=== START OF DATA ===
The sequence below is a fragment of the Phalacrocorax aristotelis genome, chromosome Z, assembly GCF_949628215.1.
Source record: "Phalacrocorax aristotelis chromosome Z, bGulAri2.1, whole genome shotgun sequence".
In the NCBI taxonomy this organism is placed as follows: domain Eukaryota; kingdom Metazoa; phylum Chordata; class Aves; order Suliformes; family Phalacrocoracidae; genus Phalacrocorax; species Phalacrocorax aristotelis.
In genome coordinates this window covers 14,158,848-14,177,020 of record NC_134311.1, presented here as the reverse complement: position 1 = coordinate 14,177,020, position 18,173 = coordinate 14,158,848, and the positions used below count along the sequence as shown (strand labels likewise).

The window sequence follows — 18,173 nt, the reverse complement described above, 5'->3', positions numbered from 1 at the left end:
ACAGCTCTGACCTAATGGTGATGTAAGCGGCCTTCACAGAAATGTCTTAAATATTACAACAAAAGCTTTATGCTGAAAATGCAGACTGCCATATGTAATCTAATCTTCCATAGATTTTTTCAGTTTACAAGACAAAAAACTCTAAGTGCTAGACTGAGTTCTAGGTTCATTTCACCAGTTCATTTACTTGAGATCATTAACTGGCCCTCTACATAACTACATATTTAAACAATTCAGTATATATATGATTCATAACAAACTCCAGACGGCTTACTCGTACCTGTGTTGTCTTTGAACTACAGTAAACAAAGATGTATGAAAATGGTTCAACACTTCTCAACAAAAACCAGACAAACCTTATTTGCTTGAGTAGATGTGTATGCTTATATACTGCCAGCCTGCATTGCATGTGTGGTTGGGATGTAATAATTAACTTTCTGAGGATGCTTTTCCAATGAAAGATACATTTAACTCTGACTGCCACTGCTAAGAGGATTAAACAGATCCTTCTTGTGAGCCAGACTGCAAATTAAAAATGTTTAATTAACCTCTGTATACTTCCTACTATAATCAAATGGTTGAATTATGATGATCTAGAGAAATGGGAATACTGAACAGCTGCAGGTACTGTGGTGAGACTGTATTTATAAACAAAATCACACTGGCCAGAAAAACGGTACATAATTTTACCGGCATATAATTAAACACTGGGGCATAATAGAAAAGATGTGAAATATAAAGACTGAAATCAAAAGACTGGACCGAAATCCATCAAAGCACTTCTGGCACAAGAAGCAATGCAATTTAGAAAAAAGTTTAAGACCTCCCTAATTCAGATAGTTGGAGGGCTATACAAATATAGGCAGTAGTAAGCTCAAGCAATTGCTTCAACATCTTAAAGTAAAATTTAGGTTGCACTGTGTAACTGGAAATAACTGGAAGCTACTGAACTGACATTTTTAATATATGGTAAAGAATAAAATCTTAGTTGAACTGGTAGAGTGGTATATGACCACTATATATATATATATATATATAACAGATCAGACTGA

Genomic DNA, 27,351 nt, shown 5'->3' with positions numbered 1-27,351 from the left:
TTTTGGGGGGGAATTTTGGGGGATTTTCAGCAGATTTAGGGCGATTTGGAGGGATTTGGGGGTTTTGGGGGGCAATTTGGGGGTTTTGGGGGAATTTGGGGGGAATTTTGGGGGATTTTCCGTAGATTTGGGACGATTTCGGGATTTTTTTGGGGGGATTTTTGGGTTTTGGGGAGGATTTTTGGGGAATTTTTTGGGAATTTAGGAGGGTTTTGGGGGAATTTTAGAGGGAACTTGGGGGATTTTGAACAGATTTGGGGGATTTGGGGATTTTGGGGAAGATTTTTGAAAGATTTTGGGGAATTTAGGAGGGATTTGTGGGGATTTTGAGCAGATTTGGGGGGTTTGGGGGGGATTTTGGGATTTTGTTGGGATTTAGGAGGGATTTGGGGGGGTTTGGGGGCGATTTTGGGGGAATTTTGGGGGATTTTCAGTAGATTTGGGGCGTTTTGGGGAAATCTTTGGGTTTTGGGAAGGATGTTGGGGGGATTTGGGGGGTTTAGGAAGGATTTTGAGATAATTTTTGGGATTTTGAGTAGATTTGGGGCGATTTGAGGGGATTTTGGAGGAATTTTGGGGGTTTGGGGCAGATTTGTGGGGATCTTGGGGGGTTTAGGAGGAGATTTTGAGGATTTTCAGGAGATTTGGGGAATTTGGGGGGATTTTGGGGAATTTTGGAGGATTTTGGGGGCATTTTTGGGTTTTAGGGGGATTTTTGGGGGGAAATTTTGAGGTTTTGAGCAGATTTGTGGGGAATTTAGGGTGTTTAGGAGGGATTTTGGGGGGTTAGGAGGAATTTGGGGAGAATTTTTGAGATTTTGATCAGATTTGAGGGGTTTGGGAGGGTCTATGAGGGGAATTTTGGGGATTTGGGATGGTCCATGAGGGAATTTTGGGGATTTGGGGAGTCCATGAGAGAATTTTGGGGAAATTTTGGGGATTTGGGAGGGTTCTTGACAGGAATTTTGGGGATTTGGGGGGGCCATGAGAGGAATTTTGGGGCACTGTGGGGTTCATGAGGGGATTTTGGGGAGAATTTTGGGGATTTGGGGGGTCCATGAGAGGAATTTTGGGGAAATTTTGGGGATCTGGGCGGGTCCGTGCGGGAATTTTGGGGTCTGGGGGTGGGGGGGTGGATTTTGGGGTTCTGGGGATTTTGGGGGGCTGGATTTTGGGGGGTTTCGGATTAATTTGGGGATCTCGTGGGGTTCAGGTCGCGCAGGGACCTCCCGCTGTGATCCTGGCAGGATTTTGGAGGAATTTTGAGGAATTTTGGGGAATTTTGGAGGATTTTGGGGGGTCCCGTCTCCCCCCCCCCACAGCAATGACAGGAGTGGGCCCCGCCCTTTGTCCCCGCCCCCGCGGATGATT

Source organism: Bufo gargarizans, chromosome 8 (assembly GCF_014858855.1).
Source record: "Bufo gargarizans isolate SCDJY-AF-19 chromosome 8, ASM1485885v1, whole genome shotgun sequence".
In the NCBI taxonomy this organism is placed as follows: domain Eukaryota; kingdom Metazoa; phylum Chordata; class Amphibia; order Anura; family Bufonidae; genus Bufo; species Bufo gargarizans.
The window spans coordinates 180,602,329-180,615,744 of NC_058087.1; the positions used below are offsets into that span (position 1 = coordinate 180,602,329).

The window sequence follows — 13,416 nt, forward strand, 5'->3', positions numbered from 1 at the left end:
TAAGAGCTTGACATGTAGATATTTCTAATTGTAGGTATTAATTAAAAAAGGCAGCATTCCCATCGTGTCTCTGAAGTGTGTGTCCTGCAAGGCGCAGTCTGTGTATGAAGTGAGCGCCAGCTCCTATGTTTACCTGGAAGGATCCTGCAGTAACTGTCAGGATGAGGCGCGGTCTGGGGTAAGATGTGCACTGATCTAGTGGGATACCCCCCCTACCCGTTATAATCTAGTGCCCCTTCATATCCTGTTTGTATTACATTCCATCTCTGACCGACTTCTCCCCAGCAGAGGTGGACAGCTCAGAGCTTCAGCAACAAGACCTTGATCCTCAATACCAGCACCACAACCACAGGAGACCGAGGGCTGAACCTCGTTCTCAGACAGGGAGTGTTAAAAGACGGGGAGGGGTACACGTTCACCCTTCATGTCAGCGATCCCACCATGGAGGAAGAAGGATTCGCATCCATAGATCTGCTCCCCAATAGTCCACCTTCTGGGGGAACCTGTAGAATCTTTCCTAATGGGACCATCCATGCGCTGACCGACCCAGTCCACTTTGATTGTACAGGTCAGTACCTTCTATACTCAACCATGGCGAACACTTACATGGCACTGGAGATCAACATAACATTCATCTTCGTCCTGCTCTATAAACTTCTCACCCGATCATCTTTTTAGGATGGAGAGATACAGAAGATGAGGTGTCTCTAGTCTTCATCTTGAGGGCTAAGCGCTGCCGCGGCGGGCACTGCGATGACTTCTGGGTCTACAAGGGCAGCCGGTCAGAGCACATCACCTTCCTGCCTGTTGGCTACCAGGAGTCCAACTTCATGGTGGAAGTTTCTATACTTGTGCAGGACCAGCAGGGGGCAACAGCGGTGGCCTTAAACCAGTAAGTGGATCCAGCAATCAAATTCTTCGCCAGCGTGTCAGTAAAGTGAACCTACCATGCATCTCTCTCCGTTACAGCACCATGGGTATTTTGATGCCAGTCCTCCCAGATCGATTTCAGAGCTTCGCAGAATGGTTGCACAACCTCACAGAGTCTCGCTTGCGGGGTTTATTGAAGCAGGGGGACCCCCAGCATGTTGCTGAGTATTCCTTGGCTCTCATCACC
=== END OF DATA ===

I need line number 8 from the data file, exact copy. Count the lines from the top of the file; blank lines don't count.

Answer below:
TTTTGGGGGGGAATTTTGGGGGATTTTCAGCAGATTTAGGGCGATTTGGAGGGATTTGGGGGTTTTGGGGGGCAATTTGGGGGTTTTGGGGGAATTTGGGGGGAATTTTGGGGGATTTTCCGTAGATTTGGGACGATTTCGGGATTTTTTTGGGGGGATTTTTGGGTTTTGGGGAGGATTTTTGGGGAATTTTTTGGGAATTTAGGAGGGTTTTGGGGGAATTTTAGAGGGAACTTGGGGGATTTTGAACAGATTTGGGGGATTTGGGGATTTTGGGGAAGATTTTTGAAAGATTTTGGGGAATTTAGGAGGGATTTGTGGGGATTTTGAGCAGATTTGGGGGGTTTGGGGGGGATTTTGGGATTTTGTTGGGATTTAGGAGGGATTTGGGGGGGTTTGGGGGCGATTTTGGGGGAATTTTGGGGGATTTTCAGTAGATTTGGGGCGTTTTGGGGAAATCTTTGGGTTTTGGGAAGGATGTTGGGGGGATTTGGGGGGTTTAGGAAGGATTTTGAGATAATTTTTGGGATTTTGAGTAGATTTGGGGCGATTTGAGGGGATTTTGGAGGAATTTTGGGGGTTTGGGGCAGATTTGTGGGGATCTTGGGGGGTTTAGGAGGAGATTTTGAGGATTTTCAGGAGATTTGGGGAATTTGGGGGGATTTTGGGGAATTTTGGAGGATTTTGGGGGCATTTTTGGGTTTTAGGGGGATTTTTGGGGGGAAATTTTGAGGTTTTGAGCAGATTTGTGGGGAATTTAGGGTGTTTAGGAGGGATTTTGGGGGGTTAGGAGGAATTTGGGGAGAATTTTTGAGATTTTGATCAGATTTGAGGGGTTTGGGAGGGTCTATGAGGGGAATTTTGGGGATTTGGGATGGTCCATGAGGGAATTTTGGGGATTTGGGGAGTCCATGAGAGAATTTTGGGGAAATTTTGGGGATTTGGGAGGGTTCTTGACAGGAATTTTGGGGATTTGGGGGGGCCATGAGAGGAATTTTGGGGCACTGTGGGGTTCATGAGGGGATTTTGGGGAGAATTTTGGGGATTTGGGGGGTCCATGAGAGGAATTTTGGGGAAATTTTGGGGATCTGGGCGGGTCCGTGCGGGAATTTTGGGGTCTGGGGGTGGGGGGGTGGATTTTGGGGTTCTGGGGATTTTGGGGGGCTGGATTTTGGGGGGTTTCGGATTAATTTGGGGATCTCGTGGGGTTCAGGTCGCGCAGGGACCTCCCGCTGTGATCCTGGCAGGATTTTGGAGGAATTTTGAGGAATTTTGGGGAATTTTGGAGGATTTTGGGGGGTCCCGTCTCCCCCCCCCCACAGCAATGACAGGAGTGGGCCCCGCCCTTTGTCCCCGCCCCCGCGGATGATT